Children change their parents’ lives forever. As a new parent, you’ve become responsible for the life of another person for at least the next 18 years.
According to the United States Department of Agriculture, the average cost of raising one child is $233,000. This includes food, housing, transportation, health care, clothing, education, and other items.
Right now, as you’re dealing with sleepless nights and dirty diapers, you’re also planning to work hard for the next decades to pay for what your children will need while they’re growing up.
But what will happen if something happens to you and you’re not around to earn the money needed to raise a child?
If you don’t have life insurance by the time you have your first child, you definitely need coverage once you become a parent. It may not be your first priority when that child arrives, but it’s something both parents need to have to ensure the child’s future.
If one or both parents pass away, the death benefit from a life insurance policy can cover their financial needs into adulthood.
It’s important not to underestimate how much surviving family members would need from a life insurance policy.
Some parents may determine that the $233,000 average cost of raising a child is a good starting place for determining their coverage needs. Just keep in mind that figure is based on a national average and may not fit your needs. Plus, that’s the cost for raising one child; it will take more than that if you plan on having more than one kid.
Also keep in mind that if your household budget is based on two incomes, your surviving spouse will need part of your policy death benefit to maintain the family lifestyle if you pass away early.
Basic living expenses like food and clothing will only increase as your children get older. The amount of your life insurance should reflect this.
Not only that, but you may also want to ensure your life insurance can help pay for college. To do that you need to factor in the likely increases in tuition costs.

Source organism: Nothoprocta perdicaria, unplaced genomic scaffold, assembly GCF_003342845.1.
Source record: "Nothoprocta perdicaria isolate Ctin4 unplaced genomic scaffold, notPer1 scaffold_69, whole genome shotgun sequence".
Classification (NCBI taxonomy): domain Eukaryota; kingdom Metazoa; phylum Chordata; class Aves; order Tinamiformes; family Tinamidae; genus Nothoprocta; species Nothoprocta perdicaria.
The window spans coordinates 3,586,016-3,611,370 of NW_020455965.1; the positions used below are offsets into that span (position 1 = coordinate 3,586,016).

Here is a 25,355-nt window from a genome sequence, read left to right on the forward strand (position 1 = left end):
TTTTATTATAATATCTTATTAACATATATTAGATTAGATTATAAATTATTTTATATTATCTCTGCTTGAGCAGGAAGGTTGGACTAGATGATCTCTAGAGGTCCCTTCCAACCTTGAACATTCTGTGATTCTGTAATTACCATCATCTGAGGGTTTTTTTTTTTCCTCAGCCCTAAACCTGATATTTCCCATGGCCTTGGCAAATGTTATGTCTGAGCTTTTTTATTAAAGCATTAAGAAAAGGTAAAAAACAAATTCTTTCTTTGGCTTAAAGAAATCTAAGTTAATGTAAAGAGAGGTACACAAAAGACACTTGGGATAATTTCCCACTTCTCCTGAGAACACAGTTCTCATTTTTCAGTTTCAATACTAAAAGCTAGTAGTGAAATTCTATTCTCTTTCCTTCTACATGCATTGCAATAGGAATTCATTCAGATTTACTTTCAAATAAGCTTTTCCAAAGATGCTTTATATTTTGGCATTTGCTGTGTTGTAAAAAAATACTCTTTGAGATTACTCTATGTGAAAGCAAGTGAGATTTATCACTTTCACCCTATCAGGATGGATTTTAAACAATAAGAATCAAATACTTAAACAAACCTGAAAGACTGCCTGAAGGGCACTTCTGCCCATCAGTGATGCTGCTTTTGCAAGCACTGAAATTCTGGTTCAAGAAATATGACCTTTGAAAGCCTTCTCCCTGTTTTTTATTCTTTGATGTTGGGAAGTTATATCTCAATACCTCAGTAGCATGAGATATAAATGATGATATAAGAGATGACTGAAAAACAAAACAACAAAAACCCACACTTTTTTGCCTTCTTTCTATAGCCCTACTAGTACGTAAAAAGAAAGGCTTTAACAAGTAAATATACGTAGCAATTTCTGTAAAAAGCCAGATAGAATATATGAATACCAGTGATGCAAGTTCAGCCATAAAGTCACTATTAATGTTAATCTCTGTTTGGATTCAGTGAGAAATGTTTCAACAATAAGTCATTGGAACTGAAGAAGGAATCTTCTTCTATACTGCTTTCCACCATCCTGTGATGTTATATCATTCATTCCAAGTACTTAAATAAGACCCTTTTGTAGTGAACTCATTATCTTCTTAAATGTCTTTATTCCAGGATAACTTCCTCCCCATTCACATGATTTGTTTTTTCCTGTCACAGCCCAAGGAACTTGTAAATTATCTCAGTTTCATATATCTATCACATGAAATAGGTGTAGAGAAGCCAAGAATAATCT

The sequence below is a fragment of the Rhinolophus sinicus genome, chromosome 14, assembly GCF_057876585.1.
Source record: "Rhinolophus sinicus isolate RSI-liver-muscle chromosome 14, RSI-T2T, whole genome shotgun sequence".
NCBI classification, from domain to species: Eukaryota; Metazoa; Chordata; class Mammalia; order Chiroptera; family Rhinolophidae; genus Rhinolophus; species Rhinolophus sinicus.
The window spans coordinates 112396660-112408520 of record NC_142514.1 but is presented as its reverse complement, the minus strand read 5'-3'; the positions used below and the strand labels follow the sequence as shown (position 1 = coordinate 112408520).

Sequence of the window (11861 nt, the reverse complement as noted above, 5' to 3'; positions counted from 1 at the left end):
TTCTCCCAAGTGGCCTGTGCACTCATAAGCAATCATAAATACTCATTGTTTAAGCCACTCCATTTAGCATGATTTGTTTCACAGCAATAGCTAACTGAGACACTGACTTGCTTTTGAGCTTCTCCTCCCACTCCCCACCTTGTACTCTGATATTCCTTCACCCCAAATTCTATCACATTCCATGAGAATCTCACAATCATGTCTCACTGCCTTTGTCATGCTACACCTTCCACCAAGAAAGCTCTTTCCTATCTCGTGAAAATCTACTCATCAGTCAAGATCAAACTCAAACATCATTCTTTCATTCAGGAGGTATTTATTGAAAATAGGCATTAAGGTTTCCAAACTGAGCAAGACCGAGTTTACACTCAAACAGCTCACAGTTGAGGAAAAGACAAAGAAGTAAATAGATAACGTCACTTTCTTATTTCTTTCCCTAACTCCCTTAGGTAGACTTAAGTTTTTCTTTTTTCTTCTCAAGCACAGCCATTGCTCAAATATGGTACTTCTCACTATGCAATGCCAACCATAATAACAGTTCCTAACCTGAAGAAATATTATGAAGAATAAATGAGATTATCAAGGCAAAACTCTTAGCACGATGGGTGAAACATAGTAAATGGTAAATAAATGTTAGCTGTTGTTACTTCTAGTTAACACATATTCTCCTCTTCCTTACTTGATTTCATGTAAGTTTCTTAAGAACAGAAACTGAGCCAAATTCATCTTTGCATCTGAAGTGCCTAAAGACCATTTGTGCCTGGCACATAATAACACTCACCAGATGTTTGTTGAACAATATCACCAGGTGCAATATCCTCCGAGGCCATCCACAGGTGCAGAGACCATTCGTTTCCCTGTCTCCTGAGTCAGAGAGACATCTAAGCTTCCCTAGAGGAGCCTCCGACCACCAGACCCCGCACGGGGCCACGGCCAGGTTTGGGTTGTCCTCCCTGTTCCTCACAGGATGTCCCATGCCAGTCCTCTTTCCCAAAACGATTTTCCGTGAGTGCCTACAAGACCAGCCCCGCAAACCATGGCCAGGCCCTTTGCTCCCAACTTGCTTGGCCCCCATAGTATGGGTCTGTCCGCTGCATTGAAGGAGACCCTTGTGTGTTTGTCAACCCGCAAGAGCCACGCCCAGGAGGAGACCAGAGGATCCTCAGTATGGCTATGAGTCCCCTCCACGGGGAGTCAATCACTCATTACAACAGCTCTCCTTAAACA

You should conduct a personalized life insurance needs analysis. This is often done with the help of an independent licensed insurance agent. A needs analysis explores your current financial situation and future financial needs to get a clear picture of your insurance needs.
Learn More: How Much Life Insurance Do I Need?
Both parents need to be covered by life insurance. In the case where both parents work, your household budget is based on both incomes. If one spouse dies, there will be funeral expenses and other settlement costs. In addition, the surviving spouse will lose the income provided by the dying spouse.
Even if only one parent works, both should have life insurance. If the non-working spouse passes away, the surviving spouse will need to start paying for child care and other services that the non-working spouse provides.
There are a number of life insurance options.
Perhaps the best option for a new parent is a 30-year term policy. If you purchased the policy shortly after the birth of your first child and have two more kids over the next several years, your policy will provide coverage until your third child graduates college. Depending on your age at the time you buy the policy, a 30-year term policy may cover you until you near retirement age.
Another option is whole life insurance. This type of policy is designed to provide coverage for the life of the insured. As long as the policy owner pays the required premium, the insured will always have life insurance coverage. Unlike term, there is no expiration on whole life insurance.